Unfortunately, it almost universally fails at taking advantage of them. This is because of the downright horrible balancing of random battles. First of all, this game uses a random encounter system, and in my opinion this is usually a good thing. It forces resource management in all areas, and penalizes wrong turns in a dungeon. It makes the player want to do things both in and out of battle as efficiently as possible, not just to reduce playing time, but to survive. But in this game, neither the resource management nor the survival comes into play. This is because random enemies are WEAK and most players' battle skills are FREE. The latter in particular is rediculous, and is present nearly from the start of the game. Notice how in Mt. Kolts there is usually a choice to be made concerning Terra. Does she attack for moderate (but free) single damage, or cast magic for more damage (at a cost)? Maybe she should save that MP for healing? The sheer existence of this choice implies the need to equip properly to maximize attack and defense. Not to survive single battles, but to conserve supplies. Now bring in Edgar, and this very concept is destroyed. Not only is his special ability free, it is categorically better than his attack in every possible way. It is so powerful that healing supplies are barely needed, as his enemies will get to attack him at most twice, and rarely that. This issue lasts throughout the ENTIRE game.

These things are readily apparent when one asks oneself the following question: "How often in the game was I actually fearing for my life?" Occasional boss battles perhaps, but areas? Did this thought ever occur to you: "I might run out of supplies/MP/the ability to win battles, and then I'm screwed"? The only places where I feared the random battles were the Floating Continent (before reaching the second savepoint), the Phoenix Cave, and Kefka's Tower.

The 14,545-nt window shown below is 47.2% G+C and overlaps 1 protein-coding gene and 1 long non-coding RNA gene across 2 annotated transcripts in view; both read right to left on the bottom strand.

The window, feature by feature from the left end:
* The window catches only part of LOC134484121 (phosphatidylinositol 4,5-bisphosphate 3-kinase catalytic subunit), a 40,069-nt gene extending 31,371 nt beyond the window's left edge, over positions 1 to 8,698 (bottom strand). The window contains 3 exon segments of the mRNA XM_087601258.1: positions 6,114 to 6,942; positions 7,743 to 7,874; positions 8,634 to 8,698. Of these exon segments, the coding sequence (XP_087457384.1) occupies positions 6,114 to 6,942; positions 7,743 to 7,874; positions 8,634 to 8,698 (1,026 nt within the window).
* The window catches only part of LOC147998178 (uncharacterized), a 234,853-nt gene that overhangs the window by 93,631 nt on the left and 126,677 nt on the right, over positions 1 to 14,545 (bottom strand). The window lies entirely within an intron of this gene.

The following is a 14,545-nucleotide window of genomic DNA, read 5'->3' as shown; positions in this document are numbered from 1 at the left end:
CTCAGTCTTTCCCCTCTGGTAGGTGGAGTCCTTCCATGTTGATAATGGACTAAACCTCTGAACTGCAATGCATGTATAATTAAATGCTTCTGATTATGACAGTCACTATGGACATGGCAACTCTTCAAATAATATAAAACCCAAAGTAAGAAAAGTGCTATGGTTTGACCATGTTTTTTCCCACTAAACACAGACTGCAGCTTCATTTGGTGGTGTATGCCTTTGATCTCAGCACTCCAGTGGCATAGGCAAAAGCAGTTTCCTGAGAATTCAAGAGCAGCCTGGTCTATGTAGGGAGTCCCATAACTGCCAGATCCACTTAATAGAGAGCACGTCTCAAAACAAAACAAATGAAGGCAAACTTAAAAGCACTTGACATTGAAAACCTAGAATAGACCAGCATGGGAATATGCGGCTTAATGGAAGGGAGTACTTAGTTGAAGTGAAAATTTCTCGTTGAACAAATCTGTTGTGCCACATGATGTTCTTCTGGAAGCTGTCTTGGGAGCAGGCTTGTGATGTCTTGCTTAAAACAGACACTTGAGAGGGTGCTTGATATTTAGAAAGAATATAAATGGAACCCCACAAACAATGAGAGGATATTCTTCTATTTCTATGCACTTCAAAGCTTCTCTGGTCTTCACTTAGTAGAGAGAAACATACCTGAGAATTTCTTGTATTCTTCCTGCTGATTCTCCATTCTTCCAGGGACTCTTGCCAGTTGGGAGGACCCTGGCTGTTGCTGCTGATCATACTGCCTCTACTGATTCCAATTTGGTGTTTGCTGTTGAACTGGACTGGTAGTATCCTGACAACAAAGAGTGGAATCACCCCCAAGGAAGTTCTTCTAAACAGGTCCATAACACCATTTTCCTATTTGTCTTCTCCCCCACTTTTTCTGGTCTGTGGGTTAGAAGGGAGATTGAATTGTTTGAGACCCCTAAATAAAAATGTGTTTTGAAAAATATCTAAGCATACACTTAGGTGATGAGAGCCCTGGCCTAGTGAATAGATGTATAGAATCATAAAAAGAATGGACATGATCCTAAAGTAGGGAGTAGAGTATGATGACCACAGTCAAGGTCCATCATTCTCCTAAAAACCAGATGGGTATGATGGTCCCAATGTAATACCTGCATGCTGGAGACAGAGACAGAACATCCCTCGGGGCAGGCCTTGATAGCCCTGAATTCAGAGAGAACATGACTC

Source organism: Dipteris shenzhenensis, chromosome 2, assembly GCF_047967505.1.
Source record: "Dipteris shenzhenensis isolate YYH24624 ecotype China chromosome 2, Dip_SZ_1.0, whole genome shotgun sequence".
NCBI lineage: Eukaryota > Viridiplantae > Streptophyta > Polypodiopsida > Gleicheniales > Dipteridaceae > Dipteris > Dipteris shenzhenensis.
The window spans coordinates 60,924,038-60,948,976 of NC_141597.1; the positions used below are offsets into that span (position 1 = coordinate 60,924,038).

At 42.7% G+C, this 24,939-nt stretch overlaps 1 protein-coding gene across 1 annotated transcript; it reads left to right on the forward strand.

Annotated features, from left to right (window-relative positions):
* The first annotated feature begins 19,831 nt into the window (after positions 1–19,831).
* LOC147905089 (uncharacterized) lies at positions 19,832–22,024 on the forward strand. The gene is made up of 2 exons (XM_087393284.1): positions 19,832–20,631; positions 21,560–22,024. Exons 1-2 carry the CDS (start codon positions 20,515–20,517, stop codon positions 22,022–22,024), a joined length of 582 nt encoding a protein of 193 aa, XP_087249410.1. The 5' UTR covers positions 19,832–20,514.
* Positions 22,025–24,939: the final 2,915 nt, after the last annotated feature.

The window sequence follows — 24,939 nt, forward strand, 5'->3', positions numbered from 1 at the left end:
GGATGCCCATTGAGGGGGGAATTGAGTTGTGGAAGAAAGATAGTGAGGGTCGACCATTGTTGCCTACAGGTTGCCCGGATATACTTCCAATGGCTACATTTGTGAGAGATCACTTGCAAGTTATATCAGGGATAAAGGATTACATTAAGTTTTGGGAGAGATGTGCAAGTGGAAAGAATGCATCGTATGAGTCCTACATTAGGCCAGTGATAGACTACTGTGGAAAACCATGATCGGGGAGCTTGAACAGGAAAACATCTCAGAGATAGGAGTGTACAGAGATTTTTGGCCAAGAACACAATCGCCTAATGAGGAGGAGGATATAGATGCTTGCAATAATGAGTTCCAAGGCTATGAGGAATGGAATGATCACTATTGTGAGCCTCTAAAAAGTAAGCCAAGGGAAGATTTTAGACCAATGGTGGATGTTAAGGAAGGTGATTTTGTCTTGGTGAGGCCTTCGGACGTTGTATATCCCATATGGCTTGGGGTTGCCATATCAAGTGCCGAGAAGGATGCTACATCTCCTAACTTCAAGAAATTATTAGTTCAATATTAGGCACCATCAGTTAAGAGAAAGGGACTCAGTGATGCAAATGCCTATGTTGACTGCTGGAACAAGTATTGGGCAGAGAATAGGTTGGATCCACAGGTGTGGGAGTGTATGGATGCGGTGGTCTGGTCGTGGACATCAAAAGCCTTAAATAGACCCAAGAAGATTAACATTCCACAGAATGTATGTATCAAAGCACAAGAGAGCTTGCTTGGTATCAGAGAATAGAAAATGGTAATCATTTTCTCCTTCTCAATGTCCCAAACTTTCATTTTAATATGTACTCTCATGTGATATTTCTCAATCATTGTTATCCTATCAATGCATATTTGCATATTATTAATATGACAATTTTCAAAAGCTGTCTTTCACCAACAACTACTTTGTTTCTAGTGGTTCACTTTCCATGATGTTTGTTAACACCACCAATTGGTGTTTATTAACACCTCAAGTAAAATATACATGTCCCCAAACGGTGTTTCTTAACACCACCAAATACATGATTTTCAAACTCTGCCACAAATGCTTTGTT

Now all of this means that the game is easy, but this doesn't necessarily mean that the game "fails at taking advantage" of the many unique battle quirks available. It would just mean that they are not needed by the casual player. If these things still gave meaningful advantages in battle, this could still be a very fun battle system. But alas, all of these interesting things become quickly overshadowed by the other major balancing issue, the Espers. A lot has been said about this, so I will try to be short (this review is long enough as is). The fact that any main character can learn to use every magic spell available, coupled with the fact that these spells end up grossly overpowering everything else available to you, destroys whatever balance could have hoped to exist in the game. It effectively destroys character individuality, and makes all of the interesting quirks of the battle system nearly meaningless. Of the three good areas I mentioned earlier, only the Floating Continent actually felt well-balanced, probably because at that point the more powerful magic is not yet available (and I did not know that I would have to use Shadow, so I did not purchase things to augment his fighting abilities, forcing resource management through lack of knowledge). The Phoenix Cave was the first place I was forced to use characters that were under-developed magically, and Kefka's Tower only felt difficult because enemies there were cheap. They used skills that ignored statistics (automatic kills, automatic HP goes to 1, etc.). This can be interesting if used sparingly, but as the final area's only trick, it feels like a terribly hackneyed attempt to restore balance in random battles.